The Spitfire Women are shown on a further four stamps, which are presented on a miniature sheet.
A presentation pack containing all the stamps costs £16.
In compiling the collection, Royal Mail worked with historians Professor Lucy Noakes, Professor Richard Overy and Richard Poad from the Air Transport Auxiliary Museum.
Until 1941, women’s work in the war effort was voluntary but the increased demands of the conflict against Adolf Hitler’s forces prompted Winston Churchill’s government to introduce female conscription.
By the middle of 1943, the majority of British women were in wartime employment, either in industry, agriculture, or the women’s auxiliary services.
The ATS had been set up in 1938, whilst the Women’s Auxiliary Air Force (WAAF) and Women’s Royal Naval Service was established a year later.
Historian Giles Whittell, the author of a book about the Spitfire Women, told the BBC’s Today Programme this morning that the role of the female pilots was ‘crucial’.
‘Typical flights involved ferrying planes without instruments or weapons, but from the factories to the plants where they would get kitted out with the instruments,’ he said.
Another stamp shows female codebreakers working at the legendary Bletchley Park during the war. The top secret codebreaking facility was based at a country house and was where a team that included Alan Turing cracked the German Enigma machine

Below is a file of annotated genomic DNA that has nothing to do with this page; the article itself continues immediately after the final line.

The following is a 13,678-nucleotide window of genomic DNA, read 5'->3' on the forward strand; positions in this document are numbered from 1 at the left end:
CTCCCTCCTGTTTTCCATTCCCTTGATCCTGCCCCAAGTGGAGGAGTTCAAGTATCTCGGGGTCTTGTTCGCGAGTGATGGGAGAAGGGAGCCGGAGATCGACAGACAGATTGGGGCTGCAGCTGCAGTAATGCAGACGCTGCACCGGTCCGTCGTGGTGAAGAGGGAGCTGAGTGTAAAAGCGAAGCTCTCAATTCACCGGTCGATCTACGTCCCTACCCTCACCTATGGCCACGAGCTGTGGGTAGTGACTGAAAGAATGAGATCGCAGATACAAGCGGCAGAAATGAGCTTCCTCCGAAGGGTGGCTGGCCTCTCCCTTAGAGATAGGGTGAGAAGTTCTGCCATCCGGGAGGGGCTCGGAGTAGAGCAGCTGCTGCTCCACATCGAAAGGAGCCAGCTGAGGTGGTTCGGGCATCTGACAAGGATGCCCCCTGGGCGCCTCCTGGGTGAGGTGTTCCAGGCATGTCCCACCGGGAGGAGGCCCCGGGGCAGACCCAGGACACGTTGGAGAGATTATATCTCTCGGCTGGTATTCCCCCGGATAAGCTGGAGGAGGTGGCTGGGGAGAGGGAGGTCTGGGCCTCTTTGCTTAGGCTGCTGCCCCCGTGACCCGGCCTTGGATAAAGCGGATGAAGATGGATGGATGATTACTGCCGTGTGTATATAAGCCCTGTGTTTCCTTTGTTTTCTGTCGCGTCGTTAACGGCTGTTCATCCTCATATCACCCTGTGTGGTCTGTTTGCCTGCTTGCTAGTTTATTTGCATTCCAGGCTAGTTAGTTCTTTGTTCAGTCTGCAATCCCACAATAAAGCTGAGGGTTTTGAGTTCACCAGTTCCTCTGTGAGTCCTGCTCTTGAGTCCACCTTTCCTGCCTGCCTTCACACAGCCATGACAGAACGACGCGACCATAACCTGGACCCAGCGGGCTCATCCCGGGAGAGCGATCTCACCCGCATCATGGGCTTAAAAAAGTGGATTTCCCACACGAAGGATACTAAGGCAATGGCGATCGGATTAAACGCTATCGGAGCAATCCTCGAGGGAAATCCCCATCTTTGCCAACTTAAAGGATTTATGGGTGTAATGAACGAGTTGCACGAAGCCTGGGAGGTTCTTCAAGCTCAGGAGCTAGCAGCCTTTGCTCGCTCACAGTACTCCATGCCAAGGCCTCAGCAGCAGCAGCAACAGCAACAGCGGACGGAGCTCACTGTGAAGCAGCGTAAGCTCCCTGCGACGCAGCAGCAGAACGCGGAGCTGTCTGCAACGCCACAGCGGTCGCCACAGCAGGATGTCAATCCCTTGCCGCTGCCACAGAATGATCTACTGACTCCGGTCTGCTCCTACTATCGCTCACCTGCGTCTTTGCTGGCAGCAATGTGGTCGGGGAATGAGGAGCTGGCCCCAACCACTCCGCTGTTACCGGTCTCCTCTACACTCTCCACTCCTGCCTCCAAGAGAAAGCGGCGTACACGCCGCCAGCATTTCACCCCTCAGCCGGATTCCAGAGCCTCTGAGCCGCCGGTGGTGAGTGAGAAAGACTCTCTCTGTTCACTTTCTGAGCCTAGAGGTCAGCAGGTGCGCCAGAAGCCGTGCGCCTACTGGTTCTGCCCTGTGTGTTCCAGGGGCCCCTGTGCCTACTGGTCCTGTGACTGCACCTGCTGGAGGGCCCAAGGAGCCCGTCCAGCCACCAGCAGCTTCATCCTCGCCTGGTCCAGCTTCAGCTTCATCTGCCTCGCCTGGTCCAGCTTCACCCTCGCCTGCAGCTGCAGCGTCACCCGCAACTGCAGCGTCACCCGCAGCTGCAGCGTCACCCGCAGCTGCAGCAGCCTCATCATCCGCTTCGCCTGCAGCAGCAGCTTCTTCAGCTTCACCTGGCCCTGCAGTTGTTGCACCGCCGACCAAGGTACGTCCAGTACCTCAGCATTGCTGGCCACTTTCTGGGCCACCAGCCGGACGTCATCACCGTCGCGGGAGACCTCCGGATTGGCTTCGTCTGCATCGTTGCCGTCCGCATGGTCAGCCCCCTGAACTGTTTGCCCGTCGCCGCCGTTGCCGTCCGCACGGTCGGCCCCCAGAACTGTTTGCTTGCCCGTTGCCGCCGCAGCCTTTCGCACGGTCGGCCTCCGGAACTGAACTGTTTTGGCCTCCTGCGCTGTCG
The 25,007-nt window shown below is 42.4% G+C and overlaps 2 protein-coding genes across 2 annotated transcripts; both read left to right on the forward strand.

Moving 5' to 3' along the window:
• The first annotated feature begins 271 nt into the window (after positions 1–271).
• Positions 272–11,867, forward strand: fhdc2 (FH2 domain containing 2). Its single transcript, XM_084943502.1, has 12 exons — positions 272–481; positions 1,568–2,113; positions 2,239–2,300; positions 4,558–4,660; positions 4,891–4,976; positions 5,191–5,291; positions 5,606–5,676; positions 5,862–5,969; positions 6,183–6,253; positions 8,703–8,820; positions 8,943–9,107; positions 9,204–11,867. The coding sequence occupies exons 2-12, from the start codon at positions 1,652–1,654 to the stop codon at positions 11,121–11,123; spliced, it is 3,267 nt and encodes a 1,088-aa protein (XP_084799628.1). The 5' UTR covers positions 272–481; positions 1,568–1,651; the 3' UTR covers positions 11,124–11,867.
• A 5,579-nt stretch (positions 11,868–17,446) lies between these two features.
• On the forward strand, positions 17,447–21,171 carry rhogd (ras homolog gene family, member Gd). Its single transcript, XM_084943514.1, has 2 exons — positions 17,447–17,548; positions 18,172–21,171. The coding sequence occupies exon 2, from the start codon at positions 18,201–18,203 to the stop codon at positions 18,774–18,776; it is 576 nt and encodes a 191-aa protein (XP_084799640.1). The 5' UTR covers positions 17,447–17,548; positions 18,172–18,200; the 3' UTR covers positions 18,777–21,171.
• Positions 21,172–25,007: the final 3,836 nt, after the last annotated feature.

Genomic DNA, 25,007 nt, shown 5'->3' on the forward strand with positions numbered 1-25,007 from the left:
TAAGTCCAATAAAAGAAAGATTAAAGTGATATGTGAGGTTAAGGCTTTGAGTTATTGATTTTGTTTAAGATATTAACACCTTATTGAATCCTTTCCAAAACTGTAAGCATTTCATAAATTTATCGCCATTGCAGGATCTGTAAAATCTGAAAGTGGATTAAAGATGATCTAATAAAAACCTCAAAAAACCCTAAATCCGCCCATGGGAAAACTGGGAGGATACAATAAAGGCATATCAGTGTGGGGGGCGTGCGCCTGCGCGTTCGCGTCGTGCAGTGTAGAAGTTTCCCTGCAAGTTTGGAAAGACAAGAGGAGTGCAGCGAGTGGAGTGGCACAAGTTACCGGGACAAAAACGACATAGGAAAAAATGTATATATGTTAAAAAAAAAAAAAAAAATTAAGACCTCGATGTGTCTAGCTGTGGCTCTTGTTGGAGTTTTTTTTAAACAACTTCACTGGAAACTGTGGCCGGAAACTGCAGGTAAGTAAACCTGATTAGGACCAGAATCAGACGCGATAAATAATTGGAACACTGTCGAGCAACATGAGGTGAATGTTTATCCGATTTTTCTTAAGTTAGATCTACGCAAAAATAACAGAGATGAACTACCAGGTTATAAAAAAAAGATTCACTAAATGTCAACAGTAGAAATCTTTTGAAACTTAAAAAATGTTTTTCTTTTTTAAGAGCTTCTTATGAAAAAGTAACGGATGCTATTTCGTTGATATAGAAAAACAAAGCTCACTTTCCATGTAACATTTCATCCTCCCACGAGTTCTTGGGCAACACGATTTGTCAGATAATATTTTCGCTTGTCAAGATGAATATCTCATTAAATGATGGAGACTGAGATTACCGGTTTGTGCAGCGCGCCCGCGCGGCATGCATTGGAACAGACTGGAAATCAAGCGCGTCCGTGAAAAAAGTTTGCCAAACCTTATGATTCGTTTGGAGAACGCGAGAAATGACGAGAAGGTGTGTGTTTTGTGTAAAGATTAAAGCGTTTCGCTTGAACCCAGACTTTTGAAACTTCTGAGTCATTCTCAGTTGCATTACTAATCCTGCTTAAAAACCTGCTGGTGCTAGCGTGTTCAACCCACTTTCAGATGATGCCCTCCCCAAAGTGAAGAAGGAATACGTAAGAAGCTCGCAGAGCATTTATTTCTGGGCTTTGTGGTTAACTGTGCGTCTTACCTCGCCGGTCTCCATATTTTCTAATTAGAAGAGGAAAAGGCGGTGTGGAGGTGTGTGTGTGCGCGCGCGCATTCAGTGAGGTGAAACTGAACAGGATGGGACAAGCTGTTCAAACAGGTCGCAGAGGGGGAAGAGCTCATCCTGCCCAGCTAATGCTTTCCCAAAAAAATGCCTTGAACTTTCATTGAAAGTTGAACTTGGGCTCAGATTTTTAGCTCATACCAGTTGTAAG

A female air raid warden is shown on another of Royal Mail’s new stamps. The woman is seen walking amidst piles of rubble
A stamp showing a mechanic who is believed to be Lance Corporal Adina Henrietta Williams – a former nurse from British Guyana – repairing vehicles – is also among the collection
Some women who served in the Auxiliary Territorial Service also manned spotlights that picked out German planes conducting bombing raids
‘So if the weather was bad they were supposed not to fly but if they did and they flew above the cloud they had broken a cardinal rule but some of them did anyway.’
He added: ‘So some of the resourceful pilots got themselves trained up by chatting up male officers and training personnel but otherwise it was extremely dangerous and by my count about 1 in 10 of them died. Many of them simply by flying into the sea or into hills.’
Mr Whittell said that the female pilots faced sexism from senior members of the RAF, who could ‘not get their heads around’ the fact that women were flying planes.
A ban on women delivering planes across the Channel was imposed due to the opposition to female pilots. It was only lifted near the end of the war.
ATS girl Lance Corporal Williams was one of many volunteers from what were then British colonies and Dominions who contributed to the fight against Nazi Germany.
Former actress Ms Bennett, who was born Margaret Ellen Riddick, was born in 1903 and died in 1969.
She began calling herself Faith Bennett after marrying Hollywood writer Charles Alfred Seiny Bennett in 1930.
Also seen is ferry pilot Faith Bennet – who had been an actress before the war and had been married to Hollywood screenwriter Charles Bennett – at the controls of a Lockheed Hudson bomber